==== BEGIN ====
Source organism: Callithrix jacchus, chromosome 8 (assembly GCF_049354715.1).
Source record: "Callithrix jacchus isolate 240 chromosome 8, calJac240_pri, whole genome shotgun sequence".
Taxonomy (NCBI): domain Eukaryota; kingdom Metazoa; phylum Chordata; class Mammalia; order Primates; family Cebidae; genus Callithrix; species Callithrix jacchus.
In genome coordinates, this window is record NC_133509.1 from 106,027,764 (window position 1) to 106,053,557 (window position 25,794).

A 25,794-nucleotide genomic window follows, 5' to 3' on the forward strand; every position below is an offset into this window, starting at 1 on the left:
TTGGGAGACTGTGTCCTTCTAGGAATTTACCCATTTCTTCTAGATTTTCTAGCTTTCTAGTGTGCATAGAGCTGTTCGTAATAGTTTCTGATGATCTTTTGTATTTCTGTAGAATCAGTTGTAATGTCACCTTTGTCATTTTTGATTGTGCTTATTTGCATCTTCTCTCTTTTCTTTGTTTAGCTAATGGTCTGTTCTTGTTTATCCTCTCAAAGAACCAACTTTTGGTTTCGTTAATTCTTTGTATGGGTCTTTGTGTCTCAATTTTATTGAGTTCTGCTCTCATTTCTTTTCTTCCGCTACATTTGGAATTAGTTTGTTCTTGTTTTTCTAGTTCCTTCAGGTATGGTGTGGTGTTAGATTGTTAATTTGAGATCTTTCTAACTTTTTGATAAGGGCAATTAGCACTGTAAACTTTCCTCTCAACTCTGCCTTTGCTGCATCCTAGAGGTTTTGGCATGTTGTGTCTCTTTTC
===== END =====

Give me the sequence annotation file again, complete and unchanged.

Source organism: Callithrix jacchus, chromosome 8 (assembly GCF_049354715.1).
Source record: "Callithrix jacchus isolate 240 chromosome 8, calJac240_pri, whole genome shotgun sequence".
Taxonomy (NCBI): domain Eukaryota; kingdom Metazoa; phylum Chordata; class Mammalia; order Primates; family Cebidae; genus Callithrix; species Callithrix jacchus.
In genome coordinates, this window is record NC_133509.1 from 106,027,764 (window position 1) to 106,053,557 (window position 25,794).

A 25,794-nucleotide genomic window follows, 5' to 3' on the forward strand; every position below is an offset into this window, starting at 1 on the left:
TTGGGAGACTGTGTCCTTCTAGGAATTTACCCATTTCTTCTAGATTTTCTAGCTTTCTAGTGTGCATAGAGCTGTTCGTAATAGTTTCTGATGATCTTTTGTATTTCTGTAGAATCAGTTGTAATGTCACCTTTGTCATTTTTGATTGTGCTTATTTGCATCTTCTCTCTTTTCTTTGTTTAGCTAATGGTCTGTTCTTGTTTATCCTCTCAAAGAACCAACTTTTGGTTTCGTTAATTCTTTGTATGGGTCTTTGTGTCTCAATTTTATTGAGTTCTGCTCTCATTTCTTTTCTTCCGCTACATTTGGAATTAGTTTGTTCTTGTTTTTCTAGTTCCTTCAGGTATGGTGTGGTGTTAGATTGTTAATTTGAGATCTTTCTAACTTTTTGATAAGGGCAATTAGCACTGTAAACTTTCCTCTCAACTCTGCCTTTGCTGCATCCTAGAGGTTTTGGCATGTTGTGTCTCTTTTC